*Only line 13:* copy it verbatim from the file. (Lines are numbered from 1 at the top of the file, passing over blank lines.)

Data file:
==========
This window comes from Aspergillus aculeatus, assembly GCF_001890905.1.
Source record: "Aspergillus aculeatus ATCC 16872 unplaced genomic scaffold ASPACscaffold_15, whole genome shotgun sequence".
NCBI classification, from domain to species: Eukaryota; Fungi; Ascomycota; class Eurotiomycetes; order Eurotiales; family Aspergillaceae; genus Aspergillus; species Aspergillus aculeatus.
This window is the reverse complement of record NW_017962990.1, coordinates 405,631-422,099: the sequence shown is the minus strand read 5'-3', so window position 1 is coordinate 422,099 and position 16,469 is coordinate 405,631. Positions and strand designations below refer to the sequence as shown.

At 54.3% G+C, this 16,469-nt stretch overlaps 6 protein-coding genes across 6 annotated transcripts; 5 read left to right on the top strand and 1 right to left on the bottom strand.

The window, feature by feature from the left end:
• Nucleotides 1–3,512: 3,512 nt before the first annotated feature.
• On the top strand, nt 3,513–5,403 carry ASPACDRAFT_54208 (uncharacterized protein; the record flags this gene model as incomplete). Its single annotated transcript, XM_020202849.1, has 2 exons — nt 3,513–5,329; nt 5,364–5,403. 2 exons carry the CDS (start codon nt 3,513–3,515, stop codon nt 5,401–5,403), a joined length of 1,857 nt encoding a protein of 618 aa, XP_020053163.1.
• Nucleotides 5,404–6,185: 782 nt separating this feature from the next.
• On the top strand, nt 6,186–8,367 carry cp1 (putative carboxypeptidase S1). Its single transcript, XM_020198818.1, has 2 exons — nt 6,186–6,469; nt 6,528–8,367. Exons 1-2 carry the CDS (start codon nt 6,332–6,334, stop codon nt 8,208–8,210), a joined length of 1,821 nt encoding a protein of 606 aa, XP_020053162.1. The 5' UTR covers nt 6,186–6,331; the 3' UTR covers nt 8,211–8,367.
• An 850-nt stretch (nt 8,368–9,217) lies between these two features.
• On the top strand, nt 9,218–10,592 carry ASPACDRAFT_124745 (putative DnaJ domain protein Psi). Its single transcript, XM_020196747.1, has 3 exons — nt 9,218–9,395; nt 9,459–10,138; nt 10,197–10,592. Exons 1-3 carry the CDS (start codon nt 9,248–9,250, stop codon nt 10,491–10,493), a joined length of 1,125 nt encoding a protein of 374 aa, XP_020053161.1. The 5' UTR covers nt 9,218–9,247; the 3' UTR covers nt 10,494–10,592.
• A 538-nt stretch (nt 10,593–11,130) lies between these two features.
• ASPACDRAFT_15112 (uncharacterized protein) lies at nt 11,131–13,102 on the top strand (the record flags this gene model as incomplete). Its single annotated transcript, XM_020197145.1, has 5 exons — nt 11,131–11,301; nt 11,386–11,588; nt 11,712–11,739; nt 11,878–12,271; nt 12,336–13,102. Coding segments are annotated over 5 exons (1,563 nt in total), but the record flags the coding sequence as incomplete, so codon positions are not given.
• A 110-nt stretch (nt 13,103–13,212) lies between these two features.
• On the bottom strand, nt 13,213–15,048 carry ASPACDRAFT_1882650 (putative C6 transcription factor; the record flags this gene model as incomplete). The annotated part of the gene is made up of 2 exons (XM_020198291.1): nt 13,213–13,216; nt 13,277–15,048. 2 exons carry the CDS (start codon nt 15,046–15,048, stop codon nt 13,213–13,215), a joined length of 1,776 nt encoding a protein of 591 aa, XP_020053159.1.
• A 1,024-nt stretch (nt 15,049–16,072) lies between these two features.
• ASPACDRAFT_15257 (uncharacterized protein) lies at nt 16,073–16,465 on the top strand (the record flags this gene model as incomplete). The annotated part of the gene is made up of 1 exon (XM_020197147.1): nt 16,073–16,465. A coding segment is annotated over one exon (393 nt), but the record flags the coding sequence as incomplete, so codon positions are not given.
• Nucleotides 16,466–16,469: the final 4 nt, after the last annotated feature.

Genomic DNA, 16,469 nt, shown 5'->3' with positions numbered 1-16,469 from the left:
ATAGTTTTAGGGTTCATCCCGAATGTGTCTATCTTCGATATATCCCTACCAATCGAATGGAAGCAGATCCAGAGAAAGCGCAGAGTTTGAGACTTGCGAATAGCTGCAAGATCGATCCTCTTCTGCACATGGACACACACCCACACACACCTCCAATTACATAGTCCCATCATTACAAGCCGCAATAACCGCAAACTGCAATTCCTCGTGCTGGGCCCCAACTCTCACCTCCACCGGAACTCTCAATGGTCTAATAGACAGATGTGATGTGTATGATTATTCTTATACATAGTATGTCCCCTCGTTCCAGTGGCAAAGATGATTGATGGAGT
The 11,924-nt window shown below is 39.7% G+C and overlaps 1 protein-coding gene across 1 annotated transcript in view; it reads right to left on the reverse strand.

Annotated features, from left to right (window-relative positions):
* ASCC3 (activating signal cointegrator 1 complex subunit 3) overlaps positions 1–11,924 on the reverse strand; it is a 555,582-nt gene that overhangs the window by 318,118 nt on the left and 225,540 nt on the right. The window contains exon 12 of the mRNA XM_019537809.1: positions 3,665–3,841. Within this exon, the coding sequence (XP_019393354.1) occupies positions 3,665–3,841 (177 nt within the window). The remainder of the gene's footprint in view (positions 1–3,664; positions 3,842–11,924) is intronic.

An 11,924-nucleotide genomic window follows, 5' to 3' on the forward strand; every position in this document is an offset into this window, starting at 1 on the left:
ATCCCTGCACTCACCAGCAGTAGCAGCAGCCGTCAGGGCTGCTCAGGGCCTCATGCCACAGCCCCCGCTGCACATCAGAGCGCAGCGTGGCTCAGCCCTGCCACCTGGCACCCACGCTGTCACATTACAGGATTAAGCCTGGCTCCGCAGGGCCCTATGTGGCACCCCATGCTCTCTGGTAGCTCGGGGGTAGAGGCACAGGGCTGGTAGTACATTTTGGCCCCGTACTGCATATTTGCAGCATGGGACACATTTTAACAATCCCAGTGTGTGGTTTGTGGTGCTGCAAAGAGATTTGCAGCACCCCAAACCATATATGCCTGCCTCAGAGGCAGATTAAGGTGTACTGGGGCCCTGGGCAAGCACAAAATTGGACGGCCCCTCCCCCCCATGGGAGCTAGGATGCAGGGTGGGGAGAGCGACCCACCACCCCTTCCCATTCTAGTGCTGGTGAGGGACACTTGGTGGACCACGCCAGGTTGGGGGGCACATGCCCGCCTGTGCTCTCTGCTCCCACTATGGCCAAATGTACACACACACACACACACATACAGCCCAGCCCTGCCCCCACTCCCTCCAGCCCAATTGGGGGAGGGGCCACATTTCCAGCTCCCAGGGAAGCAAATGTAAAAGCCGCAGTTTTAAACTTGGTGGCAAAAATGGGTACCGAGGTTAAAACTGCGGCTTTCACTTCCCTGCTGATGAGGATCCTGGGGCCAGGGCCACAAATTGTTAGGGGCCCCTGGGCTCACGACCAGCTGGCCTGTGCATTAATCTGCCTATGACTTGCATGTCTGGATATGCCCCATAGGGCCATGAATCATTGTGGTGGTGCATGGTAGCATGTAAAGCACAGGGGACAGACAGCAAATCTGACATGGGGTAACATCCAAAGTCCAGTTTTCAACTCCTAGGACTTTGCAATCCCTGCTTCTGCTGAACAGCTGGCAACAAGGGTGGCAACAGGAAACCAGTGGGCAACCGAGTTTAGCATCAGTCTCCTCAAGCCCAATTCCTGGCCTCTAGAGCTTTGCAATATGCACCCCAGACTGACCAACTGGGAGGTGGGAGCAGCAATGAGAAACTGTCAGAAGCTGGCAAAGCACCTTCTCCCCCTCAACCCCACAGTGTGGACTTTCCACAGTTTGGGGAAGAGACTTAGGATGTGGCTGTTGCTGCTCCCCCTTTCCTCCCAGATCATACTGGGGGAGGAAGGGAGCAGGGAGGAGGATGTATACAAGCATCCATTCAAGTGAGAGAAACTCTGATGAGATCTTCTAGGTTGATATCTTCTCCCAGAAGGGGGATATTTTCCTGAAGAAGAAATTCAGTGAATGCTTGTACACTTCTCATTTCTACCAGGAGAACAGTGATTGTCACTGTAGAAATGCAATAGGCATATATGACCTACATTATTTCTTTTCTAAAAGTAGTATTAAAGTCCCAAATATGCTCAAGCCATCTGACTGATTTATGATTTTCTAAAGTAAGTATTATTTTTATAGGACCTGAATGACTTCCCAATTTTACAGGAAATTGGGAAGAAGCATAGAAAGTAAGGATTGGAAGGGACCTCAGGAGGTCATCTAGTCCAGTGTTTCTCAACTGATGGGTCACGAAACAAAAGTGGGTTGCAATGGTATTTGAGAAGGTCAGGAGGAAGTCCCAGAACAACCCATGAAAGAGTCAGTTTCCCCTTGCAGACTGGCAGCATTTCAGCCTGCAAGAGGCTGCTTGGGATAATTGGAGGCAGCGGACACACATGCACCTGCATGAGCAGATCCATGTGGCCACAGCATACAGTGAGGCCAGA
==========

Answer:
• A 538-nt stretch (nt 10,593–11,130) lies between these two features.